The New-England Journal of Medicine and Surgery: And Collateral Branches of Science, Volume 1 (Google eBook)

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Walter Channing, John Ware
Wells and Lilly, 1812 - Medicine
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Page 131 - Assuming the existence of hydrogen in the amalgam of ammonium, its presence in one metallic compound evidently leads to the suspicion of its combination in others. And in the electrical powers of the different species of matter, there are circumstances which extend, the idea to combustible substances in general. Oxygen. is the only body which can be supposed to be elementary, attracted by the positive surface in the electrical circuit, and all compound bodies, the nature of which is known, that are...
Page 47 - And by the agencies of batteries sufficiently strong, and by the application of proper circumstances, there is no small reason to hope, that even these refractory bodies will yield their elements to the methods of analysis by electrical attraction and repulsion. In the electrical circuit we have a regular series of powers of decomposition, from an intensity of action, so feeble as scarcely to destroy the weakest affinity existing between the parts of...
Page 103 - ... 2. The infusion of tobacco when injected into the intestine, and the upas antiar when applied to a wound, have the power of rendering the heart insensible to the stimulus of the blood, thus stopping the circulation; in other words, they occasion syncope. 3. There is reason to believe that the poisons...
Page 133 - It rapidly effervesces and deliquesces in air, but can be preserved under naphtha, in which, however, it softens slowly, and seems partially to dissolve. When it is plunged under water filling an inverted jar, by means of a proper tube, it disappears instantly with effervescence, and the non-absorbable elastic fluid liberated is found to be hydrogen gas.
Page 77 - That when the brain is injured or removed, the action of the heart ceases only because respiration is under its influence ; and if, under these circumstances, respiration is artificially produced, the circulation will Still continue.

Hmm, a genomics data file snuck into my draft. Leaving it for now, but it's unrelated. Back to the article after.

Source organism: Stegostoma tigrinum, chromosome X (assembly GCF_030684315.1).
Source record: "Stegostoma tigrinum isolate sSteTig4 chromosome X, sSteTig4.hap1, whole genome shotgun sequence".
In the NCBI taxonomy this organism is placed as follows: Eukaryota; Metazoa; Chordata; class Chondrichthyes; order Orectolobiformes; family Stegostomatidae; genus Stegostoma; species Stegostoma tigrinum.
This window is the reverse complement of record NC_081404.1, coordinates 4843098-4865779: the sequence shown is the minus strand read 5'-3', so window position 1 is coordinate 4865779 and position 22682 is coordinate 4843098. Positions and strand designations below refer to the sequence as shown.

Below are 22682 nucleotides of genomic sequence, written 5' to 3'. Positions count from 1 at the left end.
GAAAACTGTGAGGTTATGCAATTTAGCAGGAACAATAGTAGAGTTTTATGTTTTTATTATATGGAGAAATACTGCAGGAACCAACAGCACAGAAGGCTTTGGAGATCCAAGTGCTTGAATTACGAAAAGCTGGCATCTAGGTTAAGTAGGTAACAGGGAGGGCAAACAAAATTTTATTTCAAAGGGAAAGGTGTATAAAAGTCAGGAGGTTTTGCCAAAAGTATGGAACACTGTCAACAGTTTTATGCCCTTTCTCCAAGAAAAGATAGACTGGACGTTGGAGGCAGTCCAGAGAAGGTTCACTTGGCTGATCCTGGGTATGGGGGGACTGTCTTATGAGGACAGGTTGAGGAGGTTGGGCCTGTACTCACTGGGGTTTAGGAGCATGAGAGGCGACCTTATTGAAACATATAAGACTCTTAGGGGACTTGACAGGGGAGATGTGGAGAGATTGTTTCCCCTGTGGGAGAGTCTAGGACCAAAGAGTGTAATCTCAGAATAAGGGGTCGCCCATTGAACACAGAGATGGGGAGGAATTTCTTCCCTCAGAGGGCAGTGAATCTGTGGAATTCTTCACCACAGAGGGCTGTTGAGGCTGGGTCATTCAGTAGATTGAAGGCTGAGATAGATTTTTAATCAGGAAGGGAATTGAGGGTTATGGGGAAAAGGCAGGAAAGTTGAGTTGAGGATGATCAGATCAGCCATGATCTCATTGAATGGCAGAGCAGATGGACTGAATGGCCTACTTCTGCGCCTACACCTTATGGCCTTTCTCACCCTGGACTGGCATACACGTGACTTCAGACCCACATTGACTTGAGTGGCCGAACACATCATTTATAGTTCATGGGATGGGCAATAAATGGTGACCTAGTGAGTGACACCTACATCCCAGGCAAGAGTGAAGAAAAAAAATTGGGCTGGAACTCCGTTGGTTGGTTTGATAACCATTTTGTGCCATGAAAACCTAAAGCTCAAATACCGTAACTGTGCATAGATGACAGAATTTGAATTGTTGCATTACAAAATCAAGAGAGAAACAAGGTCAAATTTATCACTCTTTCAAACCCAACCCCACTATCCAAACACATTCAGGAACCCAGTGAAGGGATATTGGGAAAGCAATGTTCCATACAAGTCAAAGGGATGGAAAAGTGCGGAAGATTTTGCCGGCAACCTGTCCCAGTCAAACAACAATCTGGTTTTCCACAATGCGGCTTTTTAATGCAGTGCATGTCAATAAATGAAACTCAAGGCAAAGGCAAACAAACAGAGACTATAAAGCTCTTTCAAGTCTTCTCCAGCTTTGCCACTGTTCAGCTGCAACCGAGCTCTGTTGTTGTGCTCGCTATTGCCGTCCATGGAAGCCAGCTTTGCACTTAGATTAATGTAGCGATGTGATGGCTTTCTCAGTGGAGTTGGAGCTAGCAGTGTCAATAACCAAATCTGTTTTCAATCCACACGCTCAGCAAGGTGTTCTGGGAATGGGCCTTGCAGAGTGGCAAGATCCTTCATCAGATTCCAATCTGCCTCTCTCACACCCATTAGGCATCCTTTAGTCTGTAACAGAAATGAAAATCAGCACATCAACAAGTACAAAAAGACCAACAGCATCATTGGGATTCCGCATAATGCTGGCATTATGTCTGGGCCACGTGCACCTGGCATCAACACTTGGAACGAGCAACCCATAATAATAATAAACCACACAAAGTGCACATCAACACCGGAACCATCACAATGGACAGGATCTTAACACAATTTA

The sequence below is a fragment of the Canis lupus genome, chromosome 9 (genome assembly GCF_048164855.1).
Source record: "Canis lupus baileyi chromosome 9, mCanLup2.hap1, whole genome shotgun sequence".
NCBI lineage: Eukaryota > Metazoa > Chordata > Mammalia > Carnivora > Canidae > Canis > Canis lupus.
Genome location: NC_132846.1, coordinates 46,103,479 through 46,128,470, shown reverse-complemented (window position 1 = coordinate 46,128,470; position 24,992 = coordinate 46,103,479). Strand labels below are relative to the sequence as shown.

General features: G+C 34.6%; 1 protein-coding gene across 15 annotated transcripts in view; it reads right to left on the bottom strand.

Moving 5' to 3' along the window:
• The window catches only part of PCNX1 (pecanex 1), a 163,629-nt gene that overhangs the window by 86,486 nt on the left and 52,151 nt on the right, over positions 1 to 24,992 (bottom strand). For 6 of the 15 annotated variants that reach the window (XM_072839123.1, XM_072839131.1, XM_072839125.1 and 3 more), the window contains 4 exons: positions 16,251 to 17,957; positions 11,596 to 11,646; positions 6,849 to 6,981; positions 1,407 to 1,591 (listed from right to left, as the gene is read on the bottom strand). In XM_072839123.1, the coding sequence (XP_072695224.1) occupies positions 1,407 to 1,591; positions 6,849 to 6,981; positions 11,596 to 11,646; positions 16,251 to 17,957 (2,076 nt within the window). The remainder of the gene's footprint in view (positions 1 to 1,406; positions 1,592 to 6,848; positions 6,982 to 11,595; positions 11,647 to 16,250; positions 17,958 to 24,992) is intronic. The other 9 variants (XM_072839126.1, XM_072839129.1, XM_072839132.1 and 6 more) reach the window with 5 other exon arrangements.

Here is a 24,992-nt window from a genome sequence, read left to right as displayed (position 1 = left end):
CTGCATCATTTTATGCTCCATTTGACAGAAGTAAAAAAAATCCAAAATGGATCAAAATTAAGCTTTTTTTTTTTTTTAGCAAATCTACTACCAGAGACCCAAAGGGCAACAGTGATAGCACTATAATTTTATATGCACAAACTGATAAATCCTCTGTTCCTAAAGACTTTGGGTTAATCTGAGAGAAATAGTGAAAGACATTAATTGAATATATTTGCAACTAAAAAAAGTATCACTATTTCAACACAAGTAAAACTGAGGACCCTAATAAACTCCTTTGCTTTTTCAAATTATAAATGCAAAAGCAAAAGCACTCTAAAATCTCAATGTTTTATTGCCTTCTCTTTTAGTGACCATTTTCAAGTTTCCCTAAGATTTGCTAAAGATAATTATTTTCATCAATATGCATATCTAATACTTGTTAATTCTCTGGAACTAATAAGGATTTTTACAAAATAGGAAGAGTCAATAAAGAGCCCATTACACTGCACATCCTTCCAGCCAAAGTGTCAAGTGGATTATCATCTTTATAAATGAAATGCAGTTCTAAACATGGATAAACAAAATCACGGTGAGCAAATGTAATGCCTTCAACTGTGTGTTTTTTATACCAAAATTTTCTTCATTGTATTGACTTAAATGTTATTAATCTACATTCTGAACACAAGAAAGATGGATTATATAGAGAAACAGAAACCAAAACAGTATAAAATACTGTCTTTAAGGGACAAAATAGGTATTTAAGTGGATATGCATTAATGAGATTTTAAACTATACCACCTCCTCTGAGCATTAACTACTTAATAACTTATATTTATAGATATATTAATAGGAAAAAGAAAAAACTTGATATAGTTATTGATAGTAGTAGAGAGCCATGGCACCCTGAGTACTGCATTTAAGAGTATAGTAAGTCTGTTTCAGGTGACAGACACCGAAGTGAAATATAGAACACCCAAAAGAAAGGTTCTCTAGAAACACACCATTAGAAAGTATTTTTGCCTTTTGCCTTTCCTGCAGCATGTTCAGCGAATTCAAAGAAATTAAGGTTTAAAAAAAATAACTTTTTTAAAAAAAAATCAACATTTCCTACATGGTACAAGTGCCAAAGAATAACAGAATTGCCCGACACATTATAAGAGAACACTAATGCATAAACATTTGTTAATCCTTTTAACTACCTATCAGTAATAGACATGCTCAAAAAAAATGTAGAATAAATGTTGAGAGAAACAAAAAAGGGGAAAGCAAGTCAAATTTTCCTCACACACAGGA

Page 210 - An inquiry into the process of nature in repairing injuries of the intestines, illustrating the treatment of penetrating wounds and strangulated hernia.
Page 107 - Observations on the Climate in Different Parts of America, compared with the Climate in Corresponding parts of the other continent.
Page 70 - ... kept up. I then secured the blood-vessels in the neck, and removed the head by cutting through the soft parts above the ligature, and separating the occiput from the atlas. The heart continued to contract, apparently with as much strength and frequency as in a living animal. I examined the blood in the different sets of vessels, and found it...
Page 103 - ... and from analogy, we may conclude that other poisons, when applied to wounds, operate in a similar manner. 5. When an animal is apparently dead from the influence of a poison, which acts by simply destroying the functions of the brain, it may, in some instances at least, be made to recover, if respiration is artificially produced and continued for a certain length of time.
Page 75 - Experiment 8. I procured two rabbits of the same size and colour : the temperature of the room was 64. I killed one of them by dividing the spinal marrow, and immediately, having made an opening into the left side of the thorax, I tied a ligature round the base of the heart, so as to stop the circulation. The wound in the skin was closed by a suture. An opening was then made into the trachea, and the apparatus for artificial respiration being fitted into it, the lungs were inflated, and then allowed...

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